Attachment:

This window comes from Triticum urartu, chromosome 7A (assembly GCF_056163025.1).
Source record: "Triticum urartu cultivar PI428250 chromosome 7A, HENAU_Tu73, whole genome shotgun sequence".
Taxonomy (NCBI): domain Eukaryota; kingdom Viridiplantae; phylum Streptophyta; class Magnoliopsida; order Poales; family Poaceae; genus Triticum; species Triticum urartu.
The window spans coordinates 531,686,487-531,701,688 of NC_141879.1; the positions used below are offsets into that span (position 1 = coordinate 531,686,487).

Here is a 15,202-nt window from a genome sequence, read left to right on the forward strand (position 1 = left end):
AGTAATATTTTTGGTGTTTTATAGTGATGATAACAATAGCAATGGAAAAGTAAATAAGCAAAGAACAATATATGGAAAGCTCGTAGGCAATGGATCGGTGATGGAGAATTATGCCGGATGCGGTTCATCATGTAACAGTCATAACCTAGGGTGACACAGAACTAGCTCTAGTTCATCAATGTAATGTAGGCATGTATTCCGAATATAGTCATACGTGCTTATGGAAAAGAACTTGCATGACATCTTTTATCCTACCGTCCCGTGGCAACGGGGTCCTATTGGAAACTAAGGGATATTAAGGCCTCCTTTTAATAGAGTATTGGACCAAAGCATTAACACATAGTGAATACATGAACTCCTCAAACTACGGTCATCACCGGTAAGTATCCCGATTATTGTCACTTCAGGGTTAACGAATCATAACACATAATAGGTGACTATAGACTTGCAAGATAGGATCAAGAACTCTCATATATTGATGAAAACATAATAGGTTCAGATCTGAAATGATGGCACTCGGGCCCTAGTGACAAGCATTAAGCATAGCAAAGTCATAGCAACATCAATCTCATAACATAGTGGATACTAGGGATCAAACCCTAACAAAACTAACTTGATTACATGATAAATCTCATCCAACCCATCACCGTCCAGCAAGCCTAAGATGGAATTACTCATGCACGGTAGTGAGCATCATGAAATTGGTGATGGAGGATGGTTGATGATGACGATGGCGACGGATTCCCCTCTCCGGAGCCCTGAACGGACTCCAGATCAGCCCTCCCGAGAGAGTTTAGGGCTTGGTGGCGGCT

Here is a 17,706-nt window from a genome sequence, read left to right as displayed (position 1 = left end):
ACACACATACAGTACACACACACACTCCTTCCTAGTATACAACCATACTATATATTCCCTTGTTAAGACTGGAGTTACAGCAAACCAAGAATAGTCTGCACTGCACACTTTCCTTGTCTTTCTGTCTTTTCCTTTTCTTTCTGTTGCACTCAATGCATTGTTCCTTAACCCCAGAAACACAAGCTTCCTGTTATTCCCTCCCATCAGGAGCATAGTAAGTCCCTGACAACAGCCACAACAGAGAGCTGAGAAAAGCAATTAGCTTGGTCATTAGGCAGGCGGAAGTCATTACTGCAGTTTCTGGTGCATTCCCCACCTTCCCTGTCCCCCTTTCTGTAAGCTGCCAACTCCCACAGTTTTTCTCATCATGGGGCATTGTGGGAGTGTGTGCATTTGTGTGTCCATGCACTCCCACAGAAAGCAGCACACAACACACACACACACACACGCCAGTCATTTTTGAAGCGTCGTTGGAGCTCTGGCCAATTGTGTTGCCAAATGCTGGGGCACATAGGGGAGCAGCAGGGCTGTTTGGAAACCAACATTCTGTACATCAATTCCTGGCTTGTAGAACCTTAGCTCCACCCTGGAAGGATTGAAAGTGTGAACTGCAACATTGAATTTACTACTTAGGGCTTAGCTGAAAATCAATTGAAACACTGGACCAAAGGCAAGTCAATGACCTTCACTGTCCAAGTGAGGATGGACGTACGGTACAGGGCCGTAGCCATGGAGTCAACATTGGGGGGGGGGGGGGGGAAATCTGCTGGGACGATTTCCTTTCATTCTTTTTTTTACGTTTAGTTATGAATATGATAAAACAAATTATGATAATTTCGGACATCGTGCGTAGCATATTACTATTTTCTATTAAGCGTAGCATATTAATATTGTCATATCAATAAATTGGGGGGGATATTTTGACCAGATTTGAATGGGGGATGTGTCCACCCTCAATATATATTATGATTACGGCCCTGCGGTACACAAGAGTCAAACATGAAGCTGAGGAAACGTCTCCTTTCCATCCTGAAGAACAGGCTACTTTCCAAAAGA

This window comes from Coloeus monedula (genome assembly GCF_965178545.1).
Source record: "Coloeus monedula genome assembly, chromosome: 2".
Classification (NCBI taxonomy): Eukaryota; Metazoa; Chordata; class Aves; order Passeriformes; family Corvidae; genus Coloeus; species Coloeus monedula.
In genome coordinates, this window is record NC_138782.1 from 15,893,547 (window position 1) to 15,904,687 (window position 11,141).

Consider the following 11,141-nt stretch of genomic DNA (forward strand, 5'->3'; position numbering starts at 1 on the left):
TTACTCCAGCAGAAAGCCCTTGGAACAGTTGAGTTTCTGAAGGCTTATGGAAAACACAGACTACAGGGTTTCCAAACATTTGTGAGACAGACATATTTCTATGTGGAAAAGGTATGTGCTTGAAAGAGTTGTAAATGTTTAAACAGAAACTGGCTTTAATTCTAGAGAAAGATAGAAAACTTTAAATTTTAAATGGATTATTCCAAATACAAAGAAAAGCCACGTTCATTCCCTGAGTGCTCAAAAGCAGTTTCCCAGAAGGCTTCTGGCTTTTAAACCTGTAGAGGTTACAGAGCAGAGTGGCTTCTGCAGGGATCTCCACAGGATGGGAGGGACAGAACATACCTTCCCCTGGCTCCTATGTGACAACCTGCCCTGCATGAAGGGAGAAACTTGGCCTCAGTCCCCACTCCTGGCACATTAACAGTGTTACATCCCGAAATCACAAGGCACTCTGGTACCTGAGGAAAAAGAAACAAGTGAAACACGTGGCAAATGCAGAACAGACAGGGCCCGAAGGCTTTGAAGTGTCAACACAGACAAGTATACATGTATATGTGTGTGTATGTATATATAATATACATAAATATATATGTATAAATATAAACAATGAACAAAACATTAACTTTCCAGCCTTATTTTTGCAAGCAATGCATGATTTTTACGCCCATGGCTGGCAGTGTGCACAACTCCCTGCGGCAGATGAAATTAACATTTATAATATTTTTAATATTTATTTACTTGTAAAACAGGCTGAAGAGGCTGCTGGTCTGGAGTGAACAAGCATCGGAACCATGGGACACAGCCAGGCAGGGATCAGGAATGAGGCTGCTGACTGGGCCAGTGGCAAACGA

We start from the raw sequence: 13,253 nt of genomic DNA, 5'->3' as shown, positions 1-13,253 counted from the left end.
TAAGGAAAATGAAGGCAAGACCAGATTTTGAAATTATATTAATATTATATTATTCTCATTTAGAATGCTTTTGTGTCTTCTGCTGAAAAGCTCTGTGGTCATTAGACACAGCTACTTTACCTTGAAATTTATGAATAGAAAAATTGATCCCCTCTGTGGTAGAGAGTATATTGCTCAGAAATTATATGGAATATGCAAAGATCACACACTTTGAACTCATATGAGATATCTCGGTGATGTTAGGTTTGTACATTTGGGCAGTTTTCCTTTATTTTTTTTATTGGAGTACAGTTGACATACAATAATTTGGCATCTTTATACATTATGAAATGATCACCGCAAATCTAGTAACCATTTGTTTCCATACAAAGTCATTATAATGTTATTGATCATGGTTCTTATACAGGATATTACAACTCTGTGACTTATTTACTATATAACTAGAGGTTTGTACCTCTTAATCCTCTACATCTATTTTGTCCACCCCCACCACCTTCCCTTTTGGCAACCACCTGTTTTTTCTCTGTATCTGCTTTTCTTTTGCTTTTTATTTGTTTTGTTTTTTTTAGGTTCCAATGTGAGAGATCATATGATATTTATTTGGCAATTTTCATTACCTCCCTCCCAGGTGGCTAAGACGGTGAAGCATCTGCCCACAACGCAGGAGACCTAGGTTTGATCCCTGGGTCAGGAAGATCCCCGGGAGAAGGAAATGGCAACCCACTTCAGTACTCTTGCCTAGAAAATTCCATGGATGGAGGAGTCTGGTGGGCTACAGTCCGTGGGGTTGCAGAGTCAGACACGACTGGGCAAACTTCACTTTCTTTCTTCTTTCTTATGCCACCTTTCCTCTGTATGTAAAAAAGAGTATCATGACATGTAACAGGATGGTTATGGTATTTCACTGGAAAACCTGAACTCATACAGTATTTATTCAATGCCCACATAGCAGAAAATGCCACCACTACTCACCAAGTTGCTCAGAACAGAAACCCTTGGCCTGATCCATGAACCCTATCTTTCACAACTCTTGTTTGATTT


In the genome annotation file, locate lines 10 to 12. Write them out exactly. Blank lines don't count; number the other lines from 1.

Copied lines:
Source record: "Coloeus monedula genome assembly, chromosome: 2".
Classification (NCBI taxonomy): Eukaryota; Metazoa; Chordata; class Aves; order Passeriformes; family Corvidae; genus Coloeus; species Coloeus monedula.
In genome coordinates, this window is record NC_138782.1 from 15,893,547 (window position 1) to 15,904,687 (window position 11,141).